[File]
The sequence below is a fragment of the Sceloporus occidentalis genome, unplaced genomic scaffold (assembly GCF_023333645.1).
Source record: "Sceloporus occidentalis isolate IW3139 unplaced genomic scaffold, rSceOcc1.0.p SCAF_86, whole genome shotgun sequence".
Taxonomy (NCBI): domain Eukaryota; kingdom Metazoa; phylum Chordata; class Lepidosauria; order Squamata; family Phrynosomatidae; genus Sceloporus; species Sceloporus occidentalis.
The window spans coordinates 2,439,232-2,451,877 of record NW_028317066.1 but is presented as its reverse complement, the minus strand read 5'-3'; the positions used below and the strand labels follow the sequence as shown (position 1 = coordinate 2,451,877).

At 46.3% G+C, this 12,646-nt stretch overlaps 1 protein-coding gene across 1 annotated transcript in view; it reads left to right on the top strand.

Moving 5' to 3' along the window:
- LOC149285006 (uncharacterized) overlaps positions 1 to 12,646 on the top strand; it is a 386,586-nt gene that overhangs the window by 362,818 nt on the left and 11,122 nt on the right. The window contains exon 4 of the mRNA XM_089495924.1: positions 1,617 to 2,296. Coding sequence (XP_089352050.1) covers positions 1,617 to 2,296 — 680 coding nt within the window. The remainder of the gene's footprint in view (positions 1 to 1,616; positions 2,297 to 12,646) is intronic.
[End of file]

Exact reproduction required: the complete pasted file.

The sequence below is a fragment of the Sceloporus occidentalis genome, unplaced genomic scaffold (assembly GCF_023333645.1).
Source record: "Sceloporus occidentalis isolate IW3139 unplaced genomic scaffold, rSceOcc1.0.p SCAF_86, whole genome shotgun sequence".
Taxonomy (NCBI): domain Eukaryota; kingdom Metazoa; phylum Chordata; class Lepidosauria; order Squamata; family Phrynosomatidae; genus Sceloporus; species Sceloporus occidentalis.
The window spans coordinates 2,439,232-2,451,877 of record NW_028317066.1 but is presented as its reverse complement, the minus strand read 5'-3'; the positions used below and the strand labels follow the sequence as shown (position 1 = coordinate 2,451,877).

At 46.3% G+C, this 12,646-nt stretch overlaps 1 protein-coding gene across 1 annotated transcript in view; it reads left to right on the top strand.

Moving 5' to 3' along the window:
- LOC149285006 (uncharacterized) overlaps positions 1 to 12,646 on the top strand; it is a 386,586-nt gene that overhangs the window by 362,818 nt on the left and 11,122 nt on the right. The window contains exon 4 of the mRNA XM_089495924.1: positions 1,617 to 2,296. Coding sequence (XP_089352050.1) covers positions 1,617 to 2,296 — 680 coding nt within the window. The remainder of the gene's footprint in view (positions 1 to 1,616; positions 2,297 to 12,646) is intronic.